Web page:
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No matter what the vocation or workplace structure, most occupations have at least the potential to put staff at risk of work-related illness or injury. Jenny Mason, Occupational Health Service Lead at RehabWorks, explores employers’ obligations to protect workers in all industries.

full remit of services, after carrying out a detailed

‘Needs Analysis’ assessment, and will

make sure businesses meet the legislative requirements of

the Health and Safety at Work Act 1974 and the Equality Act (Disability Discrimination Section) 2010.

Organisations should not only consider their legal obligations, but also the impact that compromising on the management of workplace health will have on the business and its finances. It’s only ‘after the horse has bolted’ that many businesses

Step inside the work environment of certain industrial or manufacturing businesses and the risks posed to employees are abundantly clear at first glance. The presence of machinery and high-stacked storage facilities, the use of noisy apparatus or hazardous chemicals – all of these make the dangers evident.

But even outside of high- risk workplaces, in relatively uncomplicated offices where staff perform hazard-free duties, today’s company owner knows that work- related illnesses and injuries are an important area for consideration.

The Health and Safety Executive (HSE) not only charts physical injuries incurred in the workplace, but everything else from stress and anxiety, to vibration-related disorders. This wider catalogue of potential illnesses and disorders means that most companies – whether large or small – have staff health risks to consider and an obligation to ensure they keep workers safe and well.

One step organisations can take to help negotiate the health and safety landscape is to appoint an Occupational Health Service Provider. This supplier will typically provide a

realise the cost of not having things like effective absence management in place fromday one.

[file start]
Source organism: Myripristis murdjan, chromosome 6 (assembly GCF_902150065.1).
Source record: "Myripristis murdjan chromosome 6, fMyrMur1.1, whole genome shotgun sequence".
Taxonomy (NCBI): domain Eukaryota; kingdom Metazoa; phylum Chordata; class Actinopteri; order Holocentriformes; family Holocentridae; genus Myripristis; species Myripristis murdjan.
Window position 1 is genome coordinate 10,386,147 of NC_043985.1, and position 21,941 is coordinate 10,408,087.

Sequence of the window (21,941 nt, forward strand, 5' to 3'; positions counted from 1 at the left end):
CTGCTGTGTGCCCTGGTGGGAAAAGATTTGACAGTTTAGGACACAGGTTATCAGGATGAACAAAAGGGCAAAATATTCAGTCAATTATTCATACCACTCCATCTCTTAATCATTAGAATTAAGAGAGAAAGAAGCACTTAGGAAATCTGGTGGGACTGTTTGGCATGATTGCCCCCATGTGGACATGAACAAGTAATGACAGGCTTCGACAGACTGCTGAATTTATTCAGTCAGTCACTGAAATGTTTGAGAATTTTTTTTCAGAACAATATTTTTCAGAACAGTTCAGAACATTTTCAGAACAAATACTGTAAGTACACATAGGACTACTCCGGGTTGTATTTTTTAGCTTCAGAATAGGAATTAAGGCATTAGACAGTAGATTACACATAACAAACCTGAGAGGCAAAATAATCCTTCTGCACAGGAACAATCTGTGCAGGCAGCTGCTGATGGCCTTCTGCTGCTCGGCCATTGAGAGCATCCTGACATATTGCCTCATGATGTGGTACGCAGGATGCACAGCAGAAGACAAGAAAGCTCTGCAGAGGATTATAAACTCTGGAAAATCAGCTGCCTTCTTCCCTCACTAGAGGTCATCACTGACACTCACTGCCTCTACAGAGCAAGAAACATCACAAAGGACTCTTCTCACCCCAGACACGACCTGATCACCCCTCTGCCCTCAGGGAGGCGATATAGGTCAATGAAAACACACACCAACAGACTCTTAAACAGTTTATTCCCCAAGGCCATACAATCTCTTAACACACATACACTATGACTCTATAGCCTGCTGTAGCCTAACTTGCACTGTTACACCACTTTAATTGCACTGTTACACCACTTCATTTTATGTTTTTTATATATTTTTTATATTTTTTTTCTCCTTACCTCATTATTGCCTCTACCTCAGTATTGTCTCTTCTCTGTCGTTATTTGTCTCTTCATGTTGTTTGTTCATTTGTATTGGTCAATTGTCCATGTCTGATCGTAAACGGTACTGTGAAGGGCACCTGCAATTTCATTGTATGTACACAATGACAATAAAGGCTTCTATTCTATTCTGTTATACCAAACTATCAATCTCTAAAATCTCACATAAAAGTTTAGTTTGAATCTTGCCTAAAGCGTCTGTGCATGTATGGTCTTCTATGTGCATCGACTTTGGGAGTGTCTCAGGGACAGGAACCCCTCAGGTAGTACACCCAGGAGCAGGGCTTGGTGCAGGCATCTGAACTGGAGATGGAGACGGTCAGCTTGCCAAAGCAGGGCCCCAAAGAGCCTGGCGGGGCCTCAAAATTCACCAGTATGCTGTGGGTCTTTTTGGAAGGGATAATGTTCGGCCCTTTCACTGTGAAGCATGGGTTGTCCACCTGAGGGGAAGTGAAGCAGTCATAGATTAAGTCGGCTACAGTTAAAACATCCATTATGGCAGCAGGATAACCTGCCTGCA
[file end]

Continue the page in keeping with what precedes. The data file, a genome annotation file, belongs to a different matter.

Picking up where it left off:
The HSE provides useful guidance notes for employers and occupational health professionals on managing the risks associated with certain aspects of work-related diseases. However, it is impossible to identify every hazard employees might be exposed to as they fulfil their duties.


When dealing with manufactured products and chemicals, a COSHH data sheet is provided to enable employers to identify potential health risks. Those are one thing, but what happens when the potentially harmful product is a naturally produced aeroallergen?

Imagine working in an animal or agricultural environment – clearly


rabbits, mice, guinea pigs and rats do not come with COSHH data sheets about exposure levels. Numerous academic studies have been produced to highlight the risks for laboratory animal workers, but less so for other animal workers.

Without health data, it is impossible to determine from simple exposure estimates what health problems are prevalent among animal workers and might be a result of the inhalation of animal hair, dander, and other materials. However, a measurement of the exposures can be compared with other industries and the results used to justify additional research into health problems in the industry.

In any sector, the focus should always be on the hazard and the worker, not necessarily the environment. A robust health surveillance assessment programme is crucial, with this being delivered by qualified Occupational Health Clinicians. The HSE recommends one of two levels of health surveillance: higher-level or lower-level.

Higher-level is recommended for workers that are exposed to substances that may cause sensitisation through inhalation or skin contact or those with an already confirmed case of asthma. Lower- level surveillance is recommended when the exposure levels are either occasional or there is a potential risk of exposure.

In both cases, it is important to re- evaluate and review this process on a regular basis. It does not necessarily require a new provider to look at potential hazards with a fresh pair of eyes.

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